Pakistan, welcome to Hyderabad

“Pakistan, welcome to Hyderabad” was the sign held up by a bevy of schoolgirls, still in uniform, who had come to see the one-day international match being played in Niaz Stadium. Of course, the Pakistani national cricket team were there, but Pakistan itself was at the party too. Women and children, cheeks painted with the Pakistani flag, were a substantial part of the 7,500 capacity crowd in Niaz Stadium.

And in the days after the murder of Benazir Bhutto, we were told that spontaneous violence had erupted in Hyderabad, although President Musharraf, in one of his town-hall lectures, presented danda serial numbers to debunk the spontaneous part. One look at the huge vertical ‘POLICE’ banner hanging on a nearby building and we were sure that this security operation was the real McCoy, with visibility, public relations, and the whole bit. When the first Zimbabwean batsman emerged beaming, feeling like royalty with two police officers escorting him onto the ground, we got the hint that this was for the benefit of the Australians, who hide their cricketing weakness with security excuses – OK OK, I’m just trying to talk them down here. Even the TV crew chipped in, interviewing a surprisingly eloquent police chief, Imran Shaukat, who described the details to scare off all the bad guys out there: “we have four levels of security and . . a jubilant crowd . . . and we would like to see more international events here.” The camera then cuts over to a security control room with CCTV monitors made out of regular TVs. Efficient, not too intrusive, if not totally impressive. When the ICC race-abuse warning played on the PA system, we were convinced that the PCB has its act together as Pakistan prepares to host the Champions Trophy this year, and co-host the Cricket World Cup in 2011. And when a PAF Mushshaq circled overhead, there was no doubt that they were going all out.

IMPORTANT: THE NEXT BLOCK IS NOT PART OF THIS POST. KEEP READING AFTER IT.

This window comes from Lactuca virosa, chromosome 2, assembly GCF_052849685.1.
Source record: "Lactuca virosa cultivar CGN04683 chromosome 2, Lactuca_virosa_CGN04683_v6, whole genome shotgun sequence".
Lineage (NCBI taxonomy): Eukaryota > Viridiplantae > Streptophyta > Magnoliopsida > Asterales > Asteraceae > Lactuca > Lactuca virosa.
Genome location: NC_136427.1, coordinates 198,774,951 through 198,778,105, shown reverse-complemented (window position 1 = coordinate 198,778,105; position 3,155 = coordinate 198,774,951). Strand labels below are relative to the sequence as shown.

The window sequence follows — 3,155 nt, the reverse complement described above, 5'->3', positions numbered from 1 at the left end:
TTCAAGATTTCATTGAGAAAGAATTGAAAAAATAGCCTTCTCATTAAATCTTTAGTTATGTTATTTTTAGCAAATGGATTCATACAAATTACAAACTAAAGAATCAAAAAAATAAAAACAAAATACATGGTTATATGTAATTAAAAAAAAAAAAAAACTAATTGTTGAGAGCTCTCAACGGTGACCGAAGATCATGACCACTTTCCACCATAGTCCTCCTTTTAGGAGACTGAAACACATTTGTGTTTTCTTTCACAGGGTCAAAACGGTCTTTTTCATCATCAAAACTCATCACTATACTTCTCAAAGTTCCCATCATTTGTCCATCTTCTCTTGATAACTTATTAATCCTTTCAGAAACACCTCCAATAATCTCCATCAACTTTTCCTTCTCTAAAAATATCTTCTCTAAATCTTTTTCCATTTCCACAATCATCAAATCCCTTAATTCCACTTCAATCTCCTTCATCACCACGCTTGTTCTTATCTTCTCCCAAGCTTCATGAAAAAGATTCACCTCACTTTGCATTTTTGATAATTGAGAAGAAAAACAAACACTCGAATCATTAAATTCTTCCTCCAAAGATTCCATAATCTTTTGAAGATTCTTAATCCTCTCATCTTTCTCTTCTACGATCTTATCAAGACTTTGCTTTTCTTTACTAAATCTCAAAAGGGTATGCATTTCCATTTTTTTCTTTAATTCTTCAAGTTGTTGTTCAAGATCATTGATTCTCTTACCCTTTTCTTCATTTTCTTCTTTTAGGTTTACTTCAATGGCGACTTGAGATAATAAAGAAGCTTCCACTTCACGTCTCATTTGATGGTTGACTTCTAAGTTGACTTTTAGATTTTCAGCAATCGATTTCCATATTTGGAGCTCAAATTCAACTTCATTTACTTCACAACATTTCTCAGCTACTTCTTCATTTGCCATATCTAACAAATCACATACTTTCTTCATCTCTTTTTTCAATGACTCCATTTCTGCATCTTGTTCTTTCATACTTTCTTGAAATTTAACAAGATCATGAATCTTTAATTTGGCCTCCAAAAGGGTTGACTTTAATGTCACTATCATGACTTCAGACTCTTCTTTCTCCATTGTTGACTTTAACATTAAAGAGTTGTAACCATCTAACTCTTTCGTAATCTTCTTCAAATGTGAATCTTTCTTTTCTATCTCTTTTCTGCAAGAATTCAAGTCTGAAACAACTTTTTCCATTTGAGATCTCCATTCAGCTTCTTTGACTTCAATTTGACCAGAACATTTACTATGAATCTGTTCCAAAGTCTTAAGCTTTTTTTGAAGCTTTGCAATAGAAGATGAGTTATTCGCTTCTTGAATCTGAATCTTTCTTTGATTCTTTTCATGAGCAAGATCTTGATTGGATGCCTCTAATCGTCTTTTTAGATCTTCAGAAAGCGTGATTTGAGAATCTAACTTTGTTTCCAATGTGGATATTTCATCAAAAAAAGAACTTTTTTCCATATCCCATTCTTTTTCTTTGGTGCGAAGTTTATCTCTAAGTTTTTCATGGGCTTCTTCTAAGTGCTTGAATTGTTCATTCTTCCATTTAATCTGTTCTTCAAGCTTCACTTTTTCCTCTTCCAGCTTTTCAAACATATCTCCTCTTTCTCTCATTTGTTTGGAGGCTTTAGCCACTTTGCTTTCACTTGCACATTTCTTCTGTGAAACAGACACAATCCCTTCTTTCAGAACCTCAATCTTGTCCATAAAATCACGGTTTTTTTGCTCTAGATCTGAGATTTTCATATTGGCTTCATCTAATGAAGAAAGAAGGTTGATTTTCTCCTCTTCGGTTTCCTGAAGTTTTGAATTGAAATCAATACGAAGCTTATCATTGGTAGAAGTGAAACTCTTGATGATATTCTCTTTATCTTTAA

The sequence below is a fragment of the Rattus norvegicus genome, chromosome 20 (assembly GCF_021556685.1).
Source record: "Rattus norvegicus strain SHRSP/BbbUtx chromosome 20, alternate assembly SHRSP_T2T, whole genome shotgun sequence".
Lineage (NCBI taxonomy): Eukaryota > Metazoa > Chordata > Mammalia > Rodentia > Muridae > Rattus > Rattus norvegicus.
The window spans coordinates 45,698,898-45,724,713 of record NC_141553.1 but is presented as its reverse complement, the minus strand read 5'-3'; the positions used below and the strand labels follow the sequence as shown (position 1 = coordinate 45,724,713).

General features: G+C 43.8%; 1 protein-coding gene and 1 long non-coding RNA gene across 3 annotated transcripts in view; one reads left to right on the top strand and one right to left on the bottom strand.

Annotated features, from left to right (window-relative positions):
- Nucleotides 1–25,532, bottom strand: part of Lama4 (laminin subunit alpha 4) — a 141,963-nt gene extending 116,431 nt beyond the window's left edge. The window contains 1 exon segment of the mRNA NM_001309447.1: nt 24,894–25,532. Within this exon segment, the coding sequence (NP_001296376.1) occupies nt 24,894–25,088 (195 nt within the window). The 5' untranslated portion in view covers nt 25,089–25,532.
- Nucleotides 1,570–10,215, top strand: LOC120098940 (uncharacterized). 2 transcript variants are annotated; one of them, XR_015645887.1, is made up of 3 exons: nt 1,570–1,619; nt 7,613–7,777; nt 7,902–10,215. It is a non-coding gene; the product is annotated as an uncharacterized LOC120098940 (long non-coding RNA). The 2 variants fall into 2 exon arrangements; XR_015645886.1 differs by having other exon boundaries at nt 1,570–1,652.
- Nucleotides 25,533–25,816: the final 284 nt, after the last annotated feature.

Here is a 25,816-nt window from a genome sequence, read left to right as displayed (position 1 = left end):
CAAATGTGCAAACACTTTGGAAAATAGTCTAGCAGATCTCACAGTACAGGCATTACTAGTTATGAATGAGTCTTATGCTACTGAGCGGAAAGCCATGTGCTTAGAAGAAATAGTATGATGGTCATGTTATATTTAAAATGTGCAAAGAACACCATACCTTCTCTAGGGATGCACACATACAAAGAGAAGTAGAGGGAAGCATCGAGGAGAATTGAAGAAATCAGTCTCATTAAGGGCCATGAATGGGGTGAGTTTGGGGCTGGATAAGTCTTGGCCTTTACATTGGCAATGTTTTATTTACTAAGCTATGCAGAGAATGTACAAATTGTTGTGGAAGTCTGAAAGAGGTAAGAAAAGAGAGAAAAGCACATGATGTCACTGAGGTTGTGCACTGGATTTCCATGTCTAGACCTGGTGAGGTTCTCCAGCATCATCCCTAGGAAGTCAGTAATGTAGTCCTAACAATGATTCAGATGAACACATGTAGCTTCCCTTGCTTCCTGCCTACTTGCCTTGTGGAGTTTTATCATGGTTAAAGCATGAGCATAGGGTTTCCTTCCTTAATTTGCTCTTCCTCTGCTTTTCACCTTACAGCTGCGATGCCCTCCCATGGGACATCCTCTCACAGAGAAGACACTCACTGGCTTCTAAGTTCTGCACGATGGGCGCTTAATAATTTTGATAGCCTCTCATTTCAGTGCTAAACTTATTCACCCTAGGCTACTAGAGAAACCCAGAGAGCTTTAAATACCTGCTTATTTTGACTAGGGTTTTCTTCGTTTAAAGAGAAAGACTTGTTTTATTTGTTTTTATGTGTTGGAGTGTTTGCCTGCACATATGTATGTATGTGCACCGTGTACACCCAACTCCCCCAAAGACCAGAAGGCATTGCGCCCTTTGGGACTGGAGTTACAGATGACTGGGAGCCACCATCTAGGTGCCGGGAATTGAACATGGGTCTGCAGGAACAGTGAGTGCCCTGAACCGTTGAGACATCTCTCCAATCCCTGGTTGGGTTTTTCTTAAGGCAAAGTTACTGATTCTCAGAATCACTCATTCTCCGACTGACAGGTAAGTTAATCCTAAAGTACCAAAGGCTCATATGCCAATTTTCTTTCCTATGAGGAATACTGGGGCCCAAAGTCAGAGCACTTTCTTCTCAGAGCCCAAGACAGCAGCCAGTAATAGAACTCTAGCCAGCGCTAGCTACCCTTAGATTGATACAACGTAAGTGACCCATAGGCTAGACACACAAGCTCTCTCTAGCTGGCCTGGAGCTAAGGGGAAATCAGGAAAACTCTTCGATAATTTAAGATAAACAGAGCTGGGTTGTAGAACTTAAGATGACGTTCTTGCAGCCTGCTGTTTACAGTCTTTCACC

Niaz Stadium once hosted test matches and the original capacity was 15,000. It was here that Imran Khan tore through the Indian Test batting line-up in 1983 with 8-23, and famously denied Miandad his triple hundred by declaring the innings. When I last passed by the stadium in 2004, it was a total mess. Neglected and crumbling, it was a wedding-party ground, a parking lot and occasionally, a heliport! The grass on the outfield, pock-marked with tent pegs and matted with vehicles, would not even have prompted a second look from a starving goat. The stadium was taken over by the PCB, transformed, and will soon boast a close-by five-star hotel.

The ‘P’ in PCB stands for Pakistan, and and Hyderabadis know it. Hyderabad is the heart of the interior of Sind, and has seen itself go from the third most populous city to the sixth, and then it got forgotten, left behind. Except for the Zeal-Pak cement factory that eats away at Ganjo Takkar limestone deposits with machines from the 1960s, industrialization never took hold in this city. Its neighbourhood ethnic-cleansing in the late 80s is a living testimony of how ethnic strife can ruin a people for decades to come. It is a lesson that Hyderabad can now export. And then, beyond the ethnically homogeneous sectors of the city lie the lands of the lawless and brutal Sind waderas and their de-facto slavery of their hari peasants. When that slavery ends, the mechanics of its demise will be in Hyderabad.